Now this is bad: Emmerich does Dornick.
- We originally announced last summer that Isaac Asimov's Foundation trilogy was headed to the big screen. After bouncing around between multiple production companies, the master of disaster, Roland Emmerich, and Columbia Pictures won an auction Thursday for the screen and development rights to Foundation. Best known for his disaster blockbusters (Independence Day, The Day After Tomorrow, and the forthcoming 2012), Emmerich will be using Foundation as a directorial vehicle - this time on a galactic scale. Emmerich and Columbia won the rights over others like Alex Proyas and Warner Brothers.
- Foundation is an epic saga spanning hundreds of years where humanity finds itself scattered throughout the galaxy under the oppressive rule of the Galactic Empire. Originally published in serial format as five separate short stories beginning in 1942, Foundation tells the story of a group of scientists, the Psychohistorians, who are doing all they can to preserve knowledge as the colonies around them steadily regress. The study of psychohistory equates every possible outcome of a large society into readable, predictable mathematics, allowing its practitioners to accurately predict long-term events. Through this insight, a discovery with disastrous consequences is made and a plan is set in motion to avert it.
- Although Columbia did acquire the rights to the trilogy, there's been no word yet on whether Foundation will be a single film venture, or if the entire Foundation trilogy will eventually make its way to the big screen. We're expecting Sony to test the waters and see how this first film does before they greenlight any sequels, given the size of the production. Whatever the case, Emmerich seems to be the perfect fit. However, I am weary of the difficulty to adapt Asimov's saga. With such lengths of time and a plot reliant on long-term, plodding effects, can Emmerich make it exciting while still being faithful to the source material?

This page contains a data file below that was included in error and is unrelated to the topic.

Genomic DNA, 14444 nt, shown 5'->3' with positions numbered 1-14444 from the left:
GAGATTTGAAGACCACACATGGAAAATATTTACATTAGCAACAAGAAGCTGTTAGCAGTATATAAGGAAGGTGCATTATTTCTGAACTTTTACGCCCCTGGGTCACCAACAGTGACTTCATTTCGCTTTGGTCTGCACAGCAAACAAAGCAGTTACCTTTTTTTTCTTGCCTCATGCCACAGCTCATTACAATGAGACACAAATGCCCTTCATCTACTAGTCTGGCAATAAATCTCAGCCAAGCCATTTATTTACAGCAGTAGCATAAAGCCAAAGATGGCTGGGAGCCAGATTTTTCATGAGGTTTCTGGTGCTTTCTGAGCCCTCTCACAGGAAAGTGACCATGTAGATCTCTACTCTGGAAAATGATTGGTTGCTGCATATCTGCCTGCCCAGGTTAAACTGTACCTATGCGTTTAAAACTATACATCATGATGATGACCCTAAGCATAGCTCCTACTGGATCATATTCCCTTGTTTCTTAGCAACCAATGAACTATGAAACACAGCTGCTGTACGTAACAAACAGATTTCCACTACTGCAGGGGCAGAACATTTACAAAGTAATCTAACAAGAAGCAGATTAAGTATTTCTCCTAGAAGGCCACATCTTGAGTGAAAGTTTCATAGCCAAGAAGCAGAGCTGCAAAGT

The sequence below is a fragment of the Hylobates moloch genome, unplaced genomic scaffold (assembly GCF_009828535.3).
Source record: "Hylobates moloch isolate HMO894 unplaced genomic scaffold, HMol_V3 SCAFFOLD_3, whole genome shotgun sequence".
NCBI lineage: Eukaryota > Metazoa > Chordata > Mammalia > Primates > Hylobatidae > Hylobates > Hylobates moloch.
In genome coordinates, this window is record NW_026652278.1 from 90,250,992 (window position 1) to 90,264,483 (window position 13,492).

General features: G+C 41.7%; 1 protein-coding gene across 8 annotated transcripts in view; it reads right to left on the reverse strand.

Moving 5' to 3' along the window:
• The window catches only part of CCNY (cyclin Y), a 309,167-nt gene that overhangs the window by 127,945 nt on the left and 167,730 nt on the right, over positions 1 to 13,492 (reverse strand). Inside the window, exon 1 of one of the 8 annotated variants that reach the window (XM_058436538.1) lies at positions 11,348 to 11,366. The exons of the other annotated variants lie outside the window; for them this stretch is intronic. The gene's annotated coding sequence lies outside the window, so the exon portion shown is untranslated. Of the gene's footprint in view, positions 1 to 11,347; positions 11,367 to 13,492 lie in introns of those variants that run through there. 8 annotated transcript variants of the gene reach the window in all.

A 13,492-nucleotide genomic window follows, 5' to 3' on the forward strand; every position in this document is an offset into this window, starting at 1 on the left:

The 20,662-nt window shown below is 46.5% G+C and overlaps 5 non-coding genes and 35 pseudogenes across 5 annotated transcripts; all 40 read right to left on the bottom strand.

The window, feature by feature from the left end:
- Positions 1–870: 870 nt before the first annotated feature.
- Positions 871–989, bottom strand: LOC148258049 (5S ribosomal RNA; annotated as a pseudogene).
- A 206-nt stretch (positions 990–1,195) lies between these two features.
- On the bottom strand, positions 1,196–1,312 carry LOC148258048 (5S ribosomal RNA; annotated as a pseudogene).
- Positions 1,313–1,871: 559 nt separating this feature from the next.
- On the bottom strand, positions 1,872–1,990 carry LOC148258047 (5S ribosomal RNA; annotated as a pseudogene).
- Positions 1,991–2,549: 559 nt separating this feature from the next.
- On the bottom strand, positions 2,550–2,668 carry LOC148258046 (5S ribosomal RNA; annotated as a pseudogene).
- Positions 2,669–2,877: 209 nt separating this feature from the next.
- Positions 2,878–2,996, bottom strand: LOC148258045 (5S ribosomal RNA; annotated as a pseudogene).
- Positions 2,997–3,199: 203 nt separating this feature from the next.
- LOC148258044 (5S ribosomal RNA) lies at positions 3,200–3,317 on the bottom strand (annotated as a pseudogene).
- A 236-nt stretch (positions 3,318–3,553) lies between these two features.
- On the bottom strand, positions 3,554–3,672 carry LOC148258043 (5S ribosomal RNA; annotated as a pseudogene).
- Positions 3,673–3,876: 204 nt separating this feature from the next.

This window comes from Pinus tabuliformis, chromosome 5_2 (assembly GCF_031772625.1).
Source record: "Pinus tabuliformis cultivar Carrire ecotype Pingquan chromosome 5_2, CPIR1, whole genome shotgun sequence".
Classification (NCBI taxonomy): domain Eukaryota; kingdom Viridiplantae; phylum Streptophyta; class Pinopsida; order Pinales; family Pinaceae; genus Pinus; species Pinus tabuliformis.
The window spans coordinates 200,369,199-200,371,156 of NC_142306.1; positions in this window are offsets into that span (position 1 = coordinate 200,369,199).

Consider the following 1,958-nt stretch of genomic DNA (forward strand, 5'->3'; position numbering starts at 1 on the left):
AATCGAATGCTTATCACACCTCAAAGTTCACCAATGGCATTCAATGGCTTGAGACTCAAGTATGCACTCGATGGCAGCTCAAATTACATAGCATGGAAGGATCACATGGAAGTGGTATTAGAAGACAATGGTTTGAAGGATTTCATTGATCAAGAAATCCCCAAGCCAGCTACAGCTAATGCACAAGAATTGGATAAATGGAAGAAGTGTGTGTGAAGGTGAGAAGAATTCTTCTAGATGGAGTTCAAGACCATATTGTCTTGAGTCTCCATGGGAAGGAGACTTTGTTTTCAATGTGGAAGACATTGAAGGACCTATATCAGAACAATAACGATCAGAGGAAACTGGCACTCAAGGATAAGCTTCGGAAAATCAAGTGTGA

- - Brandon Lee Tenney, " Roland Emmerich Directing Asimov's Foundation Trilogy" (16 January 2009)
You don't need a pocket-calculatron covered with psychohistorical equations to predict another Bicentennial Man/ I, Robot- style galactic-scale frak-up coming to the box office with this. The mention in passing of "the oppressive rule of the Galactic Empire" shows someone completely missed the point... Others, too, foresee looming disaster:
- "... My prediction is that the story will be dumbed down to Galactic Empire vs The Mule (an evil mutant rendered in CGI like Gollum), and the Foundation will be a secret defence force set up many years ago by Salvor Hardin that will swing into action using its awesome Psi powers. No need to mention Psychohistory, and certainly no role for Hober Mallow. ..."
To dull the pain (and, hopefully, to avert particularly egregious disasters on the principle that "whatever you foresee, will not come to pass"), I propose we gain some solace by predicting what scenes Roland Emmerich will graft onto Asimov's original story: eg...
* Nobody listens when Hari Seldon tries to warn the people of Trantor about the giant tidal wave that is about to destroy the First Empire. A sneering redneck Mayor mocks Seldon in a whiny voice. Later, audience cheers as said Mayor drowns in a spectacular sea of lava from the ice asteroid's impact while Seldon's infant son is rocketed away from the dying planet.
* Limmar Ponyets defeats Bel Riose by planting a sonic grenade in the exhaust pipe of the Imperial Fleet's flagship. Ponyets then escapes by holding his breath and free-falling down to the nearest planet, out-racing the growing fireball from the spectacular explosion.
* Hober Mallow shorts out the droid armies of the Korellian Republic using a computer virus program written by a wisecracking genius kid from the ghetto. The droids then explode spectacularly.
* Han Pritcher takes spectacular and bloody revenge on the Baroness - the ruthless, whip-cracking dominatrix who commands the Second Foundation's elite Death Skull marines - for killing his family and burning his farm to the ground.
* The Mule (Michael Clarke Duncan, with Ron Perlman playing his second head and Billy Crystal providing voice talent for his mutilated third head) spectacularly strangles his admirals one by one, using his prehensile scorpion-tail, as they fail to re-capture Arkady Darrell. Little do they realise that our spunky heroine is hiding inside an exhaust shaft, where they will never find her.
* Salvor Hardin punches out a Martian invader.